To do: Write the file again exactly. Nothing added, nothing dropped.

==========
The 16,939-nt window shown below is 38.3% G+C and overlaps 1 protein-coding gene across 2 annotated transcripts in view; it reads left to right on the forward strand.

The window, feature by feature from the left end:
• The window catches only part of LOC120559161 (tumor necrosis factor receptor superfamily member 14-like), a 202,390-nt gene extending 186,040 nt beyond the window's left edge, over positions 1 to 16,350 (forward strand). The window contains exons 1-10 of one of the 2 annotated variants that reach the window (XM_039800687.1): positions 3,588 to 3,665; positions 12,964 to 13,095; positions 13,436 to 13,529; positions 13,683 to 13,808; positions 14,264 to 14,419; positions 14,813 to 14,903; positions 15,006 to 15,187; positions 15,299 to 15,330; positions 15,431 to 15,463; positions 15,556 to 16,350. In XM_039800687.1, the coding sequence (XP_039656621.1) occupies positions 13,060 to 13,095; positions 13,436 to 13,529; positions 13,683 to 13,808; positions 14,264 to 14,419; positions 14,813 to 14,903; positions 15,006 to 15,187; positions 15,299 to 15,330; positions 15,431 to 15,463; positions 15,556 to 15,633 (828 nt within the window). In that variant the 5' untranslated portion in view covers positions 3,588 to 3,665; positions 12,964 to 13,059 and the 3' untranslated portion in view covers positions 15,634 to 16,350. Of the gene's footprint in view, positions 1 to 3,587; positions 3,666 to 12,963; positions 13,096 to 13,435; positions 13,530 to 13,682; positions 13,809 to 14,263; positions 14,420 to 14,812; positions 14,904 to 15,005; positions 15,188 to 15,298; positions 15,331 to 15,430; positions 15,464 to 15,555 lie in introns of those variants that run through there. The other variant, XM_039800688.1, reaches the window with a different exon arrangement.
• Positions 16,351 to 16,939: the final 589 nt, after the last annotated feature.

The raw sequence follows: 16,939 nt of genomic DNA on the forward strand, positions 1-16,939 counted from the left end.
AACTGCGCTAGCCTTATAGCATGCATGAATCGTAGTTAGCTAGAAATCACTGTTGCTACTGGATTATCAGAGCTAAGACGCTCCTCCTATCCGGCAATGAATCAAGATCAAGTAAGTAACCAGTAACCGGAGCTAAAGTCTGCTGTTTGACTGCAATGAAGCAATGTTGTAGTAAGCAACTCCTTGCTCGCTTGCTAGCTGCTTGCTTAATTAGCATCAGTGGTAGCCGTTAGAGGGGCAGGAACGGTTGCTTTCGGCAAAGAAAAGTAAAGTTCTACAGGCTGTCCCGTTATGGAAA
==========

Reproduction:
The 16,939-nt window shown below is 38.3% G+C and overlaps 1 protein-coding gene across 2 annotated transcripts in view; it reads left to right on the forward strand.

The window, feature by feature from the left end:
• The window catches only part of LOC120559161 (tumor necrosis factor receptor superfamily member 14-like), a 202,390-nt gene extending 186,040 nt beyond the window's left edge, over positions 1 to 16,350 (forward strand). The window contains exons 1-10 of one of the 2 annotated variants that reach the window (XM_039800687.1): positions 3,588 to 3,665; positions 12,964 to 13,095; positions 13,436 to 13,529; positions 13,683 to 13,808; positions 14,264 to 14,419; positions 14,813 to 14,903; positions 15,006 to 15,187; positions 15,299 to 15,330; positions 15,431 to 15,463; positions 15,556 to 16,350. In XM_039800687.1, the coding sequence (XP_039656621.1) occupies positions 13,060 to 13,095; positions 13,436 to 13,529; positions 13,683 to 13,808; positions 14,264 to 14,419; positions 14,813 to 14,903; positions 15,006 to 15,187; positions 15,299 to 15,330; positions 15,431 to 15,463; positions 15,556 to 15,633 (828 nt within the window). In that variant the 5' untranslated portion in view covers positions 3,588 to 3,665; positions 12,964 to 13,059 and the 3' untranslated portion in view covers positions 15,634 to 16,350. Of the gene's footprint in view, positions 1 to 3,587; positions 3,666 to 12,963; positions 13,096 to 13,435; positions 13,530 to 13,682; positions 13,809 to 14,263; positions 14,420 to 14,812; positions 14,904 to 15,005; positions 15,188 to 15,298; positions 15,331 to 15,430; positions 15,464 to 15,555 lie in introns of those variants that run through there. The other variant, XM_039800688.1, reaches the window with a different exon arrangement.
• Positions 16,351 to 16,939: the final 589 nt, after the last annotated feature.

The raw sequence follows: 16,939 nt of genomic DNA on the forward strand, positions 1-16,939 counted from the left end.
AACTGCGCTAGCCTTATAGCATGCATGAATCGTAGTTAGCTAGAAATCACTGTTGCTACTGGATTATCAGAGCTAAGACGCTCCTCCTATCCGGCAATGAATCAAGATCAAGTAAGTAACCAGTAACCGGAGCTAAAGTCTGCTGTTTGACTGCAATGAAGCAATGTTGTAGTAAGCAACTCCTTGCTCGCTTGCTAGCTGCTTGCTTAATTAGCATCAGTGGTAGCCGTTAGAGGGGCAGGAACGGTTGCTTTCGGCAAAGAAAAGTAAAGTTCTACAGGCTGTCCCGTTATGGAAA